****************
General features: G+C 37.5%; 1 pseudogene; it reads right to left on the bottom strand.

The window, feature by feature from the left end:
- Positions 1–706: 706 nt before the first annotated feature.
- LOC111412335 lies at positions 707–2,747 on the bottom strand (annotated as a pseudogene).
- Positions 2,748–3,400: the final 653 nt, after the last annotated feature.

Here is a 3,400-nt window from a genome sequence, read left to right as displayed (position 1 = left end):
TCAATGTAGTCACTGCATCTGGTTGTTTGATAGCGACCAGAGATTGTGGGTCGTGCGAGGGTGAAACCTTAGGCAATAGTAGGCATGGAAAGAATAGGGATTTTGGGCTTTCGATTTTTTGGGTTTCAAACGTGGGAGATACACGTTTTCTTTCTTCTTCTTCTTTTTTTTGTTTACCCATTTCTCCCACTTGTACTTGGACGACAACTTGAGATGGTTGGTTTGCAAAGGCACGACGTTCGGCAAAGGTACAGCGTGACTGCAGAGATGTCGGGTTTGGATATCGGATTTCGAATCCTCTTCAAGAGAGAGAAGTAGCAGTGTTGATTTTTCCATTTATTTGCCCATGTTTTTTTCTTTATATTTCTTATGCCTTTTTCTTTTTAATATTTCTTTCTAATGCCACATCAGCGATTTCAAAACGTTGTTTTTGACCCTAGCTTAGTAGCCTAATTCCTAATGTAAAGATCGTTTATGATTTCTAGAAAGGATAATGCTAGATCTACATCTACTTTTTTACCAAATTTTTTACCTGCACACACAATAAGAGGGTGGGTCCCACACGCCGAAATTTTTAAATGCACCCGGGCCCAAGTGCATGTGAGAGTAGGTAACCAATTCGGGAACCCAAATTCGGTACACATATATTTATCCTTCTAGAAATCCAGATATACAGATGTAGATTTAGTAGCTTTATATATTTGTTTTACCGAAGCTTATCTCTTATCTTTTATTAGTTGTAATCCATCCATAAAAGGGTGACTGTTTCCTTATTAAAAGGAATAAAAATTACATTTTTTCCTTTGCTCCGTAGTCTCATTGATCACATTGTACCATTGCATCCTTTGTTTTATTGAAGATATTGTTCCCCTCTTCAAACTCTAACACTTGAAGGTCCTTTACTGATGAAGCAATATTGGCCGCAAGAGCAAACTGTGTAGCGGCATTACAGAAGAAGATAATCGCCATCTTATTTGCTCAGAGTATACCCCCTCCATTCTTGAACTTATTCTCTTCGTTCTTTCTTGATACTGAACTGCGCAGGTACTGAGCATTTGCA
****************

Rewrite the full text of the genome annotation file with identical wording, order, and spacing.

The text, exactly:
General features: G+C 37.5%; 1 pseudogene; it reads right to left on the bottom strand.

The window, feature by feature from the left end:
- Positions 1–706: 706 nt before the first annotated feature.
- LOC111412335 lies at positions 707–2,747 on the bottom strand (annotated as a pseudogene).
- Positions 2,748–3,400: the final 653 nt, after the last annotated feature.

Here is a 3,400-nt window from a genome sequence, read left to right as displayed (position 1 = left end):
TCAATGTAGTCACTGCATCTGGTTGTTTGATAGCGACCAGAGATTGTGGGTCGTGCGAGGGTGAAACCTTAGGCAATAGTAGGCATGGAAAGAATAGGGATTTTGGGCTTTCGATTTTTTGGGTTTCAAACGTGGGAGATACACGTTTTCTTTCTTCTTCTTCTTTTTTTTGTTTACCCATTTCTCCCACTTGTACTTGGACGACAACTTGAGATGGTTGGTTTGCAAAGGCACGACGTTCGGCAAAGGTACAGCGTGACTGCAGAGATGTCGGGTTTGGATATCGGATTTCGAATCCTCTTCAAGAGAGAGAAGTAGCAGTGTTGATTTTTCCATTTATTTGCCCATGTTTTTTTCTTTATATTTCTTATGCCTTTTTCTTTTTAATATTTCTTTCTAATGCCACATCAGCGATTTCAAAACGTTGTTTTTGACCCTAGCTTAGTAGCCTAATTCCTAATGTAAAGATCGTTTATGATTTCTAGAAAGGATAATGCTAGATCTACATCTACTTTTTTACCAAATTTTTTACCTGCACACACAATAAGAGGGTGGGTCCCACACGCCGAAATTTTTAAATGCACCCGGGCCCAAGTGCATGTGAGAGTAGGTAACCAATTCGGGAACCCAAATTCGGTACACATATATTTATCCTTCTAGAAATCCAGATATACAGATGTAGATTTAGTAGCTTTATATATTTGTTTTACCGAAGCTTATCTCTTATCTTTTATTAGTTGTAATCCATCCATAAAAGGGTGACTGTTTCCTTATTAAAAGGAATAAAAATTACATTTTTTCCTTTGCTCCGTAGTCTCATTGATCACATTGTACCATTGCATCCTTTGTTTTATTGAAGATATTGTTCCCCTCTTCAAACTCTAACACTTGAAGGTCCTTTACTGATGAAGCAATATTGGCCGCAAGAGCAAACTGTGTAGCGGCATTACAGAAGAAGATAATCGCCATCTTATTTGCTCAGAGTATACCCCCTCCATTCTTGAACTTATTCTCTTCGTTCTTTCTTGATACTGAACTGCGCAGGTACTGAGCATTTGCA